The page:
"Therefore, why not plastic forms in motion? Not a simple translatory or rotary motion but several motions of different types, speeds and amplitudes composing to make a resultant whole. Just as one can compose colors, or forms, so one can compose motions."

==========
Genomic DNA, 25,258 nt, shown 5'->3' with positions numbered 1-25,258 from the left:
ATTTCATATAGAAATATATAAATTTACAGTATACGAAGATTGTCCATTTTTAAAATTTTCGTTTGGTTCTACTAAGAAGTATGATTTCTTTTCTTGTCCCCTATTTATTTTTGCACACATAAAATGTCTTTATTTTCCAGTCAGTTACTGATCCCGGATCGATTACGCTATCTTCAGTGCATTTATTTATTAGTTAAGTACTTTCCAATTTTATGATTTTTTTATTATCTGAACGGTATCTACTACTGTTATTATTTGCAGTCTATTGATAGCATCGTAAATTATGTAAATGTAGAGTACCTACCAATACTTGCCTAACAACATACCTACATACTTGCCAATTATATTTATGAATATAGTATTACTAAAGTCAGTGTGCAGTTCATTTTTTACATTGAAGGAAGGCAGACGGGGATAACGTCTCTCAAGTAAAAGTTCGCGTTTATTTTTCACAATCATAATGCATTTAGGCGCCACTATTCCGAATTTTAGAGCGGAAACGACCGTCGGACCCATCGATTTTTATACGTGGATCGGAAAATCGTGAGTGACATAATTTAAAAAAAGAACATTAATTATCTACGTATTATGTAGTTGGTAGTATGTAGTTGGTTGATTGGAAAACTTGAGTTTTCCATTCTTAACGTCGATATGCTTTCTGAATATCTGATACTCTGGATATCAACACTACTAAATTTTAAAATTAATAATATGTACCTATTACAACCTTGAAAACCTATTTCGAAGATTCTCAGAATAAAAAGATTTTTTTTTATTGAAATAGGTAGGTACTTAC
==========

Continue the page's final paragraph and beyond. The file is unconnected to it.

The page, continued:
Alexander Calder is an American artist known for his suspended sculptures that come to life in response to external forces. It was Marcel Duchamp who, in 1932, found the perfect term to designate the suspended sculptures of Alexander Calder: mobiles. These abstract kinetic sculptures introduce a new phenomenon which is such that the works completely redefine the question of movement. The mobile is unique in that it is a composition of equilibrium, though equilibrium suggests immobility. Movement, as Calder understands it, is not the pursuit of dynamism, of a paroxysm of speed, as it is for the Futurists. It is, on the contrary, the search for a return to equilibrium. Calder's works range from wire sculptures to mobiles, stabiles, monumental sculptures, paintings, and drawings to lesser-known pieces such as jewelry, furniture, bronze sculptures, and household objects. Through an artistic expression resulting from his inventive genius that integrates time, space, and the present moment, Calder has succeeded in breaking down the barriers between established genres. He thus emerges a true precursor to the many interdisciplinary projects that have emerged throughout the twentieth century.